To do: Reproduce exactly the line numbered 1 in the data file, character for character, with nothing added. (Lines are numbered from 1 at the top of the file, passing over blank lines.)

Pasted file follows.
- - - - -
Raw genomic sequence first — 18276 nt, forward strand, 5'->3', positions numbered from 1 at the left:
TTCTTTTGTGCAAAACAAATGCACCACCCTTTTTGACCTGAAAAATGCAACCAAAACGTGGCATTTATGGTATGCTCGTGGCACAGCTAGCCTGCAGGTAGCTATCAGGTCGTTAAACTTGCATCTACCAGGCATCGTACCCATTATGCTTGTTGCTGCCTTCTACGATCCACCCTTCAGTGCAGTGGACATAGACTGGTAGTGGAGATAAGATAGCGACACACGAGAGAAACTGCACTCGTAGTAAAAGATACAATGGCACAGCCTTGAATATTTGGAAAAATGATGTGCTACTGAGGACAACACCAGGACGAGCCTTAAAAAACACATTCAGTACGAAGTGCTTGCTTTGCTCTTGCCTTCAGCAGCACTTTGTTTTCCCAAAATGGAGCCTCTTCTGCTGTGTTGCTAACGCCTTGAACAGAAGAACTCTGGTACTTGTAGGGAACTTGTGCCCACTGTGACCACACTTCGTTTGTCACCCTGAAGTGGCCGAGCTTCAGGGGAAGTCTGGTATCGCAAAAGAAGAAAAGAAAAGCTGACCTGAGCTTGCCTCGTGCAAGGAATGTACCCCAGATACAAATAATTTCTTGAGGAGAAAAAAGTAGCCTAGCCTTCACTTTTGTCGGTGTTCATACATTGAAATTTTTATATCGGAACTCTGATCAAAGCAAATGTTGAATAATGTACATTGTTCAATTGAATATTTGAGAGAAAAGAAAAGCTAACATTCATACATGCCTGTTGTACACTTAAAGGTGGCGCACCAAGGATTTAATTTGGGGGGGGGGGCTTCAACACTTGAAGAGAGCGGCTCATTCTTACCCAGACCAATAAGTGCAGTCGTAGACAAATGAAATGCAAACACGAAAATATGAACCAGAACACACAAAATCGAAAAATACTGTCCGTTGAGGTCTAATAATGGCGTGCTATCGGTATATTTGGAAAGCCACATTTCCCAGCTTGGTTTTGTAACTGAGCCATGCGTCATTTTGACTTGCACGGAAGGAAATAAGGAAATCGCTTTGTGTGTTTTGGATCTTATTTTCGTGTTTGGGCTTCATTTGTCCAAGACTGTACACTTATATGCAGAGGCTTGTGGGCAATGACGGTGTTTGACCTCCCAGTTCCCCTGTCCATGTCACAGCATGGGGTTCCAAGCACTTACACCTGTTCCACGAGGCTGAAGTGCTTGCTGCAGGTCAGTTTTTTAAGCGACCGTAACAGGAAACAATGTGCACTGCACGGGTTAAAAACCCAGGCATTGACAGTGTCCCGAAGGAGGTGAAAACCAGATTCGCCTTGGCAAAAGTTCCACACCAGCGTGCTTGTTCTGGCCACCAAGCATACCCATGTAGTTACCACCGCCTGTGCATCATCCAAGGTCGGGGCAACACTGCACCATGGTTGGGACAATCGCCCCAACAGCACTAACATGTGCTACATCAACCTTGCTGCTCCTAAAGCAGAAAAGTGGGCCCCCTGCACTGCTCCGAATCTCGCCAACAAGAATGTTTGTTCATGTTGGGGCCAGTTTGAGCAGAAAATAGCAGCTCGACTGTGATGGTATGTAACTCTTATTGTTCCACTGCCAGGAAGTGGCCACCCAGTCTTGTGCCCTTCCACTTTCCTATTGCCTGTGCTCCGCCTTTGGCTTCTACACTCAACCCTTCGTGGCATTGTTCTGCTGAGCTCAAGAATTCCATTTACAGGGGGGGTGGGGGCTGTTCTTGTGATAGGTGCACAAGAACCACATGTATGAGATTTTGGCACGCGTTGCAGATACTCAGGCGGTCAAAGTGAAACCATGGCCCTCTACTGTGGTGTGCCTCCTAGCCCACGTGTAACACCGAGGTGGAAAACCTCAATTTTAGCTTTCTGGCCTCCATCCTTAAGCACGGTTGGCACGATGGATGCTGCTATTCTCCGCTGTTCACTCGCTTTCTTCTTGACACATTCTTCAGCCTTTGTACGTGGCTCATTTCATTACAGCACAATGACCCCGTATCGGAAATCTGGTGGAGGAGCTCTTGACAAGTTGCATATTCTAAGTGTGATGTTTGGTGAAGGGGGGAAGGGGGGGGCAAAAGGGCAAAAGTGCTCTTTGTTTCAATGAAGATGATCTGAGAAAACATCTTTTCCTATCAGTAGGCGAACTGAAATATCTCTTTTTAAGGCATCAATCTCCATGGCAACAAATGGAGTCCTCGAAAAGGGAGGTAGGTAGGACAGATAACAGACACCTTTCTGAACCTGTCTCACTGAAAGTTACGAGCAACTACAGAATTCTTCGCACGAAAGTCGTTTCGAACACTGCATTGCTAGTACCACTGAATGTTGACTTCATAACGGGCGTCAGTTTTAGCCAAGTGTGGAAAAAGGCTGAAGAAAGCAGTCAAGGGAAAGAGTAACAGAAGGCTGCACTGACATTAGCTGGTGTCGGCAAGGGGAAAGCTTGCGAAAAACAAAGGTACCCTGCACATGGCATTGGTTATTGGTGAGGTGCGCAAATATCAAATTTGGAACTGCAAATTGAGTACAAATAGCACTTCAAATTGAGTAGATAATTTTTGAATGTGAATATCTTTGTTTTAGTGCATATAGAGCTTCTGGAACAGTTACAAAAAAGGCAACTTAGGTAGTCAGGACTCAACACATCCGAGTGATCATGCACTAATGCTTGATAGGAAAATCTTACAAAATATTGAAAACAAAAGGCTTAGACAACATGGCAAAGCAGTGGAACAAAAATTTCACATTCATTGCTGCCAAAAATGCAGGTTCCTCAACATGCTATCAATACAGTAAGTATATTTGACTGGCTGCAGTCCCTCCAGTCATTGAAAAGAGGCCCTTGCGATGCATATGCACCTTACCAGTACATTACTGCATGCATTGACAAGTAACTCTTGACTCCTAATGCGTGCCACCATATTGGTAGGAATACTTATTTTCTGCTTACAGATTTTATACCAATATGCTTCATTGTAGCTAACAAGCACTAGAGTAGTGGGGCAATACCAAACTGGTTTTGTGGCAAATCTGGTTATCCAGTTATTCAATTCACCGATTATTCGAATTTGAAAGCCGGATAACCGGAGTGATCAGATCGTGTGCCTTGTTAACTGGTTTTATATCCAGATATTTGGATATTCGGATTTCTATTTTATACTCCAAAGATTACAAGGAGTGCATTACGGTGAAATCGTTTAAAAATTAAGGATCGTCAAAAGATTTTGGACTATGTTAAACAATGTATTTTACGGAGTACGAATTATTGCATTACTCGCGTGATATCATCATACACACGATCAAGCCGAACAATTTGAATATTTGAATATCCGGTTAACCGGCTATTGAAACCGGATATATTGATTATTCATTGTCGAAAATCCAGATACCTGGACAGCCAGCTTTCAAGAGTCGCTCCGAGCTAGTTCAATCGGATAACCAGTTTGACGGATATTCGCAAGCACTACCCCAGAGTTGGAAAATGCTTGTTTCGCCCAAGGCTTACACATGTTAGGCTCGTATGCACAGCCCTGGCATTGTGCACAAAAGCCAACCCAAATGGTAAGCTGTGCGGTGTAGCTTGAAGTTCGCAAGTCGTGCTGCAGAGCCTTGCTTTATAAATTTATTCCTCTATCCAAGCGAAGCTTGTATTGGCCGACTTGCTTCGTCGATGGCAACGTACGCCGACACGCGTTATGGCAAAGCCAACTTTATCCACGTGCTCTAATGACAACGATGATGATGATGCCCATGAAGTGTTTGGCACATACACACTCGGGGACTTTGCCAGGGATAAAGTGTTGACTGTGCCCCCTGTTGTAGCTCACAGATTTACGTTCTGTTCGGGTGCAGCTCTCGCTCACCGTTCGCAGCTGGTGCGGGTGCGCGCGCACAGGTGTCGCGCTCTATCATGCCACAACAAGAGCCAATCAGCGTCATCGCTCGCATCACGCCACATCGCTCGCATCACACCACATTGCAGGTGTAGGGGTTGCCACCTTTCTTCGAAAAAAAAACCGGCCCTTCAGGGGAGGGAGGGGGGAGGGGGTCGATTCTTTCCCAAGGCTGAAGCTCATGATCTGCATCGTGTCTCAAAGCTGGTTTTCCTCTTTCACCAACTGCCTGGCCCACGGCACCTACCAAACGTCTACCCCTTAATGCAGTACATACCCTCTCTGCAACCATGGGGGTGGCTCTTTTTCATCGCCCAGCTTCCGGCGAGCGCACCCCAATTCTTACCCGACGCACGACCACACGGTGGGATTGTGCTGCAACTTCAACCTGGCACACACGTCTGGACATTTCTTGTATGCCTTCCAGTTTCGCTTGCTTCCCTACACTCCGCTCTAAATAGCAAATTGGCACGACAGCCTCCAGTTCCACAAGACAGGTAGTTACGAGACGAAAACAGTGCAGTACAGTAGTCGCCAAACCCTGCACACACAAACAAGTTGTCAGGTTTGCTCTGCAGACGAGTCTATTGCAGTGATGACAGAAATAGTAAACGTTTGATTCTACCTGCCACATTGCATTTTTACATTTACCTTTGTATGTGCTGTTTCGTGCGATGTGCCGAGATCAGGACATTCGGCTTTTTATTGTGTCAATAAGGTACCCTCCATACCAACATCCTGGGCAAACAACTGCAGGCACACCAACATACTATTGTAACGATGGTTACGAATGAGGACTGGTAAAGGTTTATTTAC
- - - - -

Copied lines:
Raw genomic sequence first — 18276 nt, forward strand, 5'->3', positions numbered from 1 at the left: